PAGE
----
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 The Chuck and Chum Virus approaches. Like the rumor of an advancing zombie hoard, news creeps through work and school. It acquires names: The Sickness, The Crud, Obama’s Revenge. “Did you hear about Tim?” A coworker whispers, compulsively hand sanitizing her entire forearm. “He was taken.”
 Soon, newspaper headlines appear: “Freakish Foreign Flu Floods Hospital Emergency Rooms,” “Super Virus Paves Wide Swath Through Western States, Leaves Snotty Ruin In Its Wake,” and “THE SICKNESS IS HERE. GET OUT. GET OUT BEFORE YOU ARE INFECTED. NO TIME FOR THE CHILDREN.”
 You may view the sick in a long, winding line at the pharmacy, grasping limp Kleenex, squinting through bleary eyes, faces ready to sneeze in your coffee. They will come in pajamas, sweatpants, extra-large t-shirts, and slippers—a wardrobe some have described as a “visual monstrosity, like almost as bad as a Star Wars character.” You may even think this line is for chemotherapy patients or people slowly turning into frogs.
 Soon, friends, family, and coworkers will fall, turning into sniveling, listless monstrosities. It may be difficult to parse through what your loved one has become to what you remember. Is this a naked mole rat with a thyroid problem or Kendall, your loving partner of twenty years?
 They will survive—but not before turning a ghastly white and decomposing into an incapacitated, sniveling mess. Passerby could easily think, This person needs to be locked in a white room and kept there forever for the good of humanity. Considering the noises coming out of the bathroom at two o’clock in the morning, this might not be a bad idea.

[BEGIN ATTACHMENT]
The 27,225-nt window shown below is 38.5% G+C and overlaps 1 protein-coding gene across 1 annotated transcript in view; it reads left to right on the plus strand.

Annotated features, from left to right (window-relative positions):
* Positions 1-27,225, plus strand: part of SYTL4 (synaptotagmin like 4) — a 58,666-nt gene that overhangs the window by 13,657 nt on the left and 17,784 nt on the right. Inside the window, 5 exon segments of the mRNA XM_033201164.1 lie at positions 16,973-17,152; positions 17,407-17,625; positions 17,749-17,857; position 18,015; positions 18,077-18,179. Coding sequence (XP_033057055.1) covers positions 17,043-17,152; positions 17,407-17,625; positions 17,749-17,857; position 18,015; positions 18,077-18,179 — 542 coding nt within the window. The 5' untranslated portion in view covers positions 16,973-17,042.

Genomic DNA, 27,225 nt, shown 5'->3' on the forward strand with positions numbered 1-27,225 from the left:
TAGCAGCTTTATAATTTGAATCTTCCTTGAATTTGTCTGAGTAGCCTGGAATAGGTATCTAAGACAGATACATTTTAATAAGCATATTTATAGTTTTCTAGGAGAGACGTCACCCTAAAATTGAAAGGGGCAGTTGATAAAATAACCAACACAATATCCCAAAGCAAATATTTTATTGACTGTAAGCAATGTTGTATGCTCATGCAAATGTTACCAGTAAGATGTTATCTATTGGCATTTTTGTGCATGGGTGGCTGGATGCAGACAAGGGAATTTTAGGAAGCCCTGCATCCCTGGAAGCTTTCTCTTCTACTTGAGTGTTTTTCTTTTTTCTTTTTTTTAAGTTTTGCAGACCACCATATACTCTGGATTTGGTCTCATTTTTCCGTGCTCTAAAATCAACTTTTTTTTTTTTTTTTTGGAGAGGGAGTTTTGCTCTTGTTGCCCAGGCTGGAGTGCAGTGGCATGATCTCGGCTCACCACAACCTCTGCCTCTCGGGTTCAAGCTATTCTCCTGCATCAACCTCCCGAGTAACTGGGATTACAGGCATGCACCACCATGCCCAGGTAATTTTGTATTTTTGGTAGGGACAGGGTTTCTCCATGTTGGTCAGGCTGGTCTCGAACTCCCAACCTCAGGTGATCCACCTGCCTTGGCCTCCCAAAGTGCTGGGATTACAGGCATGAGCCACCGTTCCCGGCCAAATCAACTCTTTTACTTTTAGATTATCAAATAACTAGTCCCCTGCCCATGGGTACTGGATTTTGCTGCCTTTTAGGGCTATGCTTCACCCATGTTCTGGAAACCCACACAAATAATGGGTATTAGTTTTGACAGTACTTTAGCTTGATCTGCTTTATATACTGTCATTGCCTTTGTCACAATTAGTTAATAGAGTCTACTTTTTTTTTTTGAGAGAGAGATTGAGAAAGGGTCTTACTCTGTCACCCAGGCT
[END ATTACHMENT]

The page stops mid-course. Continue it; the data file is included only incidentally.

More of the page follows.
Fear will clamber through your psyche as you begin to realize this could happen to you. Unfortunately, adequate protection requires enough hand sanitizer and handwashing to turn your hands into a dry, scaly, bleeding mess, where Jesus Christ himself would look at them and think, Man, this guy has some serious problems.  
 As regards your personal relations, you have two options. Either you can excommunicate them, discarding such trivialities as “love,” “interpersonal connection,” or “keeping a friendship to use their Netflix account.” Or you can think seriously about quarantining yourself until spring.
 The latter will require a call to your boss to tell her you’re skipping work. Try rationalizing: You saw Joseph, right? You saw that horrific, slobbering man smearing his hands over every single door handle and light switch? Do you want more people like him?
 Or go the intimidating route. It’s best if your monologue devolves to this level quickly, ideally right after you make it clear who is calling. If you don’t allow me to stay home, I’ll do my work half-assed but not so much you can justify firing me. And then laugh like you could just be a sadist who holds their fart until they’re close to someone.
 Whatever you do, you will become ill regardless, as someone coughs directly in your face or mashes their grimy hands into your food when you aren’t looking. A tingle in the throat, your stomach telling you that you suck, or a general foreboding of doom—whatever it is, you know that tomorrow involves an intimate relationship with the toilet and an extended lesson on your gastrointestinal system.   
 Lying on your bed, a cool washcloth on your forehead, two thousand cough drops in a pile beside you, you’ll remember what it was like to be healthy, those naïve, idealistic days where you could go places without an industrial trash bag and were able to endure the painful, painful light of the sun.
 But now you are reduced to the level of Gollum, the ravaged, skulking creature in The Lord of the Rings. Food needs to be ground into a mush, your body temperature vacillates between cold and strip-off-the-blankets-it’s-an-effing-sauna-in-here, and your body’s main byproduct is a chunky green ooze.
 Soon, you find the door to your room is jammed shut. You shouted to your housemate, but he said he just finished Stranger Things and would only consider removing the padlock when the next season comes out. You are angry, but somehow—through the psychological murk and congealed sinuses—you also understand.  

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